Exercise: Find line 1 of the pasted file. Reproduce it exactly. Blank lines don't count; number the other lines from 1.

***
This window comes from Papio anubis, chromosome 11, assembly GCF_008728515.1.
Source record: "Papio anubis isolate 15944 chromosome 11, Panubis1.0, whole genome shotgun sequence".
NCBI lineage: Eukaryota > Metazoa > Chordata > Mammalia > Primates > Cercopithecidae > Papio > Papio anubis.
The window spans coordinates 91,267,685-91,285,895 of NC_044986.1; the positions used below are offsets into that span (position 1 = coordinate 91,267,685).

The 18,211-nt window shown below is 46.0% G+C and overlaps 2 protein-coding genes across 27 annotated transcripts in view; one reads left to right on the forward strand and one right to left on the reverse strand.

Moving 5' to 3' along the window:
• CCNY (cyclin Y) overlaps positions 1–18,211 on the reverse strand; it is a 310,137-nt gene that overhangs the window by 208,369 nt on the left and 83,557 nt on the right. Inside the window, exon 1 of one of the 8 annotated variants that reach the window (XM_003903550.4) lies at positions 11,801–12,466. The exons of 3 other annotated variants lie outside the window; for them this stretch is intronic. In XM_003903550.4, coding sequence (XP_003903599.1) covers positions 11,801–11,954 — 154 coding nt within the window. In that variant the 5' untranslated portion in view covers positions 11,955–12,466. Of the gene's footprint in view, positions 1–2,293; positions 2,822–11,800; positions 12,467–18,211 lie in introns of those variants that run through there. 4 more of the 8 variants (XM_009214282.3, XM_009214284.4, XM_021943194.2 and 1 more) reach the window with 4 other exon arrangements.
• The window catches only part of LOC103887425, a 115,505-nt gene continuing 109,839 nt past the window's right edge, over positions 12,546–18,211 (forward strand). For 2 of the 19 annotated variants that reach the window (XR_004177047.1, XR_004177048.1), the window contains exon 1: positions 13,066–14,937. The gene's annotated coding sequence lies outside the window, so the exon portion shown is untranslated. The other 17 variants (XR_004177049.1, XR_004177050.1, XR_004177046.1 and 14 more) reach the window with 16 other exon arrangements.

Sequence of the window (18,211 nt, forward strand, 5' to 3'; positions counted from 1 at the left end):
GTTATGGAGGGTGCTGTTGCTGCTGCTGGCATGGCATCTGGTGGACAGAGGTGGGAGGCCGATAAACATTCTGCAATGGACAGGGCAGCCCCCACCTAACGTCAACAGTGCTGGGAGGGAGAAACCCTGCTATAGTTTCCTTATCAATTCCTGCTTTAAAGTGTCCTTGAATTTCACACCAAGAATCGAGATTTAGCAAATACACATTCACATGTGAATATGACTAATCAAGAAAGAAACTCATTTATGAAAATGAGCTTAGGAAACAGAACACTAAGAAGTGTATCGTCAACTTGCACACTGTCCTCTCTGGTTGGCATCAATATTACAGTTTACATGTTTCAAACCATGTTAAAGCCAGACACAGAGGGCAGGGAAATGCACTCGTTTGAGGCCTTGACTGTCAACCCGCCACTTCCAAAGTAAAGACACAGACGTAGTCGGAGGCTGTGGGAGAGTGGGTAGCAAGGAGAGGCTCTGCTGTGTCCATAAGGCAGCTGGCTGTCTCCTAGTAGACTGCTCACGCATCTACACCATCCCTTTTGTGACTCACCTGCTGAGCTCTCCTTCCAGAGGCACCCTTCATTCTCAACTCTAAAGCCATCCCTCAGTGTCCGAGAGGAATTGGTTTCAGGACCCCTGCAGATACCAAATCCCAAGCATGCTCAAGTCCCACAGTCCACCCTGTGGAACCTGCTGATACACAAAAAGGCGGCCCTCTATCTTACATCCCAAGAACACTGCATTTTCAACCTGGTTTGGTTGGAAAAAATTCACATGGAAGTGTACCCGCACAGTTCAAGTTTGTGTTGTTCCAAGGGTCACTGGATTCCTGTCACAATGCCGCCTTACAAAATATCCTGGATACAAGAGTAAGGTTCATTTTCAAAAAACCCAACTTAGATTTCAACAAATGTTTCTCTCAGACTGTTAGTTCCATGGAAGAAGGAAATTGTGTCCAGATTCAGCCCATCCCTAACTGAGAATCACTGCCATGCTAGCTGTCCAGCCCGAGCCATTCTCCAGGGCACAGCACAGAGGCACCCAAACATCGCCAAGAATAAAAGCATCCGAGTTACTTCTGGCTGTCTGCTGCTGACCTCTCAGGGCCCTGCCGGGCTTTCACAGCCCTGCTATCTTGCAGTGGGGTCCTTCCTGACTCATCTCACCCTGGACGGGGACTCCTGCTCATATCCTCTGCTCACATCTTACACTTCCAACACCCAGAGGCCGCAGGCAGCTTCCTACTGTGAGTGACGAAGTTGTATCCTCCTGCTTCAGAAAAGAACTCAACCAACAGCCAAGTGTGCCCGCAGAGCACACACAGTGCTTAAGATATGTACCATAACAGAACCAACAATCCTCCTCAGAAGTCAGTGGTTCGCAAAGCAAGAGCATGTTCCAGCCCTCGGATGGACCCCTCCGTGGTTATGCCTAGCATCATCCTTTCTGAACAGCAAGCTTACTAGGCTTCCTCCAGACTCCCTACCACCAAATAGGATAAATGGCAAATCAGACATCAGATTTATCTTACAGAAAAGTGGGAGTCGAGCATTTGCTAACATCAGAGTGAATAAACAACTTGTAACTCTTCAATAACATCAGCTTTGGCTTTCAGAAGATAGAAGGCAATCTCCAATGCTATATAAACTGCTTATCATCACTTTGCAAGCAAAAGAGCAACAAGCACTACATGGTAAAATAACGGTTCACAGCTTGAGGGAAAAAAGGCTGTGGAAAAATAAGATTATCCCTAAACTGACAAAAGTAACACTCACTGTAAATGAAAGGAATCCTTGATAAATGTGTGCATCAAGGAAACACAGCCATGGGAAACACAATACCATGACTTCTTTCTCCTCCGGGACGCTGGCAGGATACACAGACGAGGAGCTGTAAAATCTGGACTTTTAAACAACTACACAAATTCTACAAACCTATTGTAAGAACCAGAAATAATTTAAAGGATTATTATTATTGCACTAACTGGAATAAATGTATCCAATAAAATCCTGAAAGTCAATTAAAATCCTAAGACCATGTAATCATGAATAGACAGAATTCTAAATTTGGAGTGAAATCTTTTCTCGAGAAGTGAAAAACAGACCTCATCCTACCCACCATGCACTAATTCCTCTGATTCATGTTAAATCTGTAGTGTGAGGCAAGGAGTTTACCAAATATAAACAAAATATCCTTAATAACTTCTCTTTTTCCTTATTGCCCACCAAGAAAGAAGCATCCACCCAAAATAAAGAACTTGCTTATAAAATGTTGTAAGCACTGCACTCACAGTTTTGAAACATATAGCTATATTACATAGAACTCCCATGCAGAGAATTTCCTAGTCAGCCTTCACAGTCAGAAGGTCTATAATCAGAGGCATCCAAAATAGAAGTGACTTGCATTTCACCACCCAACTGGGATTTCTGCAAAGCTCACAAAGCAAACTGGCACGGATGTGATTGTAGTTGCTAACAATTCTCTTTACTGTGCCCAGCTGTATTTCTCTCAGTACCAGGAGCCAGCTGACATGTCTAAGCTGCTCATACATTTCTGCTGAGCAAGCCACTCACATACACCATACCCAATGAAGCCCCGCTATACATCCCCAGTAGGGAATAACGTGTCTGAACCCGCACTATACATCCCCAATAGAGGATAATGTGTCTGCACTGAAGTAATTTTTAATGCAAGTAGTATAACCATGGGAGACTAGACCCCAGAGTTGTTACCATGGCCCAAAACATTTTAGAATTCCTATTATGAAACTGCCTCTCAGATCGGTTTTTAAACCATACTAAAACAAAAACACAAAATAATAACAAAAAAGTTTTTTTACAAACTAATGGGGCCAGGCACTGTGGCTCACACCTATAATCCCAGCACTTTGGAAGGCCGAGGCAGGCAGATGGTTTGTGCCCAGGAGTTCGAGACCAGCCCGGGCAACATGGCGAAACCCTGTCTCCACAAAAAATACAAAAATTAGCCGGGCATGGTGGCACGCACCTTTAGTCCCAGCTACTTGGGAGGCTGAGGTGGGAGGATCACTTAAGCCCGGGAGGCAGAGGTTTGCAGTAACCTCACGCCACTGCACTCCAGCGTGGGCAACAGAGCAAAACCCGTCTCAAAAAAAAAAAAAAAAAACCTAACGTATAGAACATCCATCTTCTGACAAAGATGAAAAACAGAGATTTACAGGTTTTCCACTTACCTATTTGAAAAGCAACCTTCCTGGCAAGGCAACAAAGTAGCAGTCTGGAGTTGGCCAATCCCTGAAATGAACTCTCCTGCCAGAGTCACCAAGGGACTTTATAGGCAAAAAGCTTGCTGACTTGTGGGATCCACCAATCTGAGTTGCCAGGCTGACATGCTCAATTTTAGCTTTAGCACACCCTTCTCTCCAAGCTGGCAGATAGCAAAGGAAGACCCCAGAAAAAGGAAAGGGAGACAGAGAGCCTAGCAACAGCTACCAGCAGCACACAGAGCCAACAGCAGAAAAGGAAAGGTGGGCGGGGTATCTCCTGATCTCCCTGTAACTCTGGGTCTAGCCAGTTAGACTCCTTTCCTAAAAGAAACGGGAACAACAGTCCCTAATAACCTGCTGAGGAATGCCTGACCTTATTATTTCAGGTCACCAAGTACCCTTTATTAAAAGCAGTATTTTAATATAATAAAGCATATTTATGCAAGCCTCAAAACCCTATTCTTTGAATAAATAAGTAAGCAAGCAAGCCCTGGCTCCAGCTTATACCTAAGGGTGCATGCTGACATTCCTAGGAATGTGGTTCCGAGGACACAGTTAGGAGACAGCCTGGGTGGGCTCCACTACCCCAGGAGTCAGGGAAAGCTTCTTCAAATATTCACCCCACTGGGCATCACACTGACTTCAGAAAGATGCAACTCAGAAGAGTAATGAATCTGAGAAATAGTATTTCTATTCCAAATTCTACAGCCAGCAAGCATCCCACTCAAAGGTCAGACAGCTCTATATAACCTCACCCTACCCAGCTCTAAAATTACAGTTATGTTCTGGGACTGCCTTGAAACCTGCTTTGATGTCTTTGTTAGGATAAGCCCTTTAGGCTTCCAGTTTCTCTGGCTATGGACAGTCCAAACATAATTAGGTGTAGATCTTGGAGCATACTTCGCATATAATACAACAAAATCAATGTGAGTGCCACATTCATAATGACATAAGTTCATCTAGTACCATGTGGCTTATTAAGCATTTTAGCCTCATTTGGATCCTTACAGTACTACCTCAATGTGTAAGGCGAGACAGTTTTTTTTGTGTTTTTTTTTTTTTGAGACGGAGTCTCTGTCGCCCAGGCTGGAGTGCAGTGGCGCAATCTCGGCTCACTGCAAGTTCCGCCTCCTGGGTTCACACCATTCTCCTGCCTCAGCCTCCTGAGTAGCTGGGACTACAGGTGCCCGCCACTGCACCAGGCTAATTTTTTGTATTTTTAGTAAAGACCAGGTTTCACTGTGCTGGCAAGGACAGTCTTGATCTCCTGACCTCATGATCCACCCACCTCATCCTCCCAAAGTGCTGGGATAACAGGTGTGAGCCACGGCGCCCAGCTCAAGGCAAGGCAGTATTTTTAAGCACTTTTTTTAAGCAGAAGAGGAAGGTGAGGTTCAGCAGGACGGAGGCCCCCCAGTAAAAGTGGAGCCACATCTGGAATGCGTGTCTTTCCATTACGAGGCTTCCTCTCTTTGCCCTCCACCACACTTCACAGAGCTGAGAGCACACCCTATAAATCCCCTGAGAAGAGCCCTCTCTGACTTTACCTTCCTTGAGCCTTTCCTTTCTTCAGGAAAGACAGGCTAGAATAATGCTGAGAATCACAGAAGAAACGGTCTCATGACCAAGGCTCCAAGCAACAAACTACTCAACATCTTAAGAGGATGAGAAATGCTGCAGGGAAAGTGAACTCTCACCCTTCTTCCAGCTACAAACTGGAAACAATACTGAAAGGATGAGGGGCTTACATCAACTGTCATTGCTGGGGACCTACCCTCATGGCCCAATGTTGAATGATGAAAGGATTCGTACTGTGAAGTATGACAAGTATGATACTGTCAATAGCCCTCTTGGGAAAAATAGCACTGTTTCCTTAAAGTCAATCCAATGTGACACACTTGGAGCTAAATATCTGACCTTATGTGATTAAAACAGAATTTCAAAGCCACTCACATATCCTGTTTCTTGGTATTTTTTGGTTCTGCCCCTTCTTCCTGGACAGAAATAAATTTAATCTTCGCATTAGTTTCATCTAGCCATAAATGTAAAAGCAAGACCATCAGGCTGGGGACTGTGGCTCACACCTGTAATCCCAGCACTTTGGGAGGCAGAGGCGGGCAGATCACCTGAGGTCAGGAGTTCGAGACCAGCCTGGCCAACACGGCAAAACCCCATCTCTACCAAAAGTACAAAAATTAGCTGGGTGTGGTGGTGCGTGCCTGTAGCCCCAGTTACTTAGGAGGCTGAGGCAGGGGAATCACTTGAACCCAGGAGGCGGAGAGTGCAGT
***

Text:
This window comes from Papio anubis, chromosome 11, assembly GCF_008728515.1.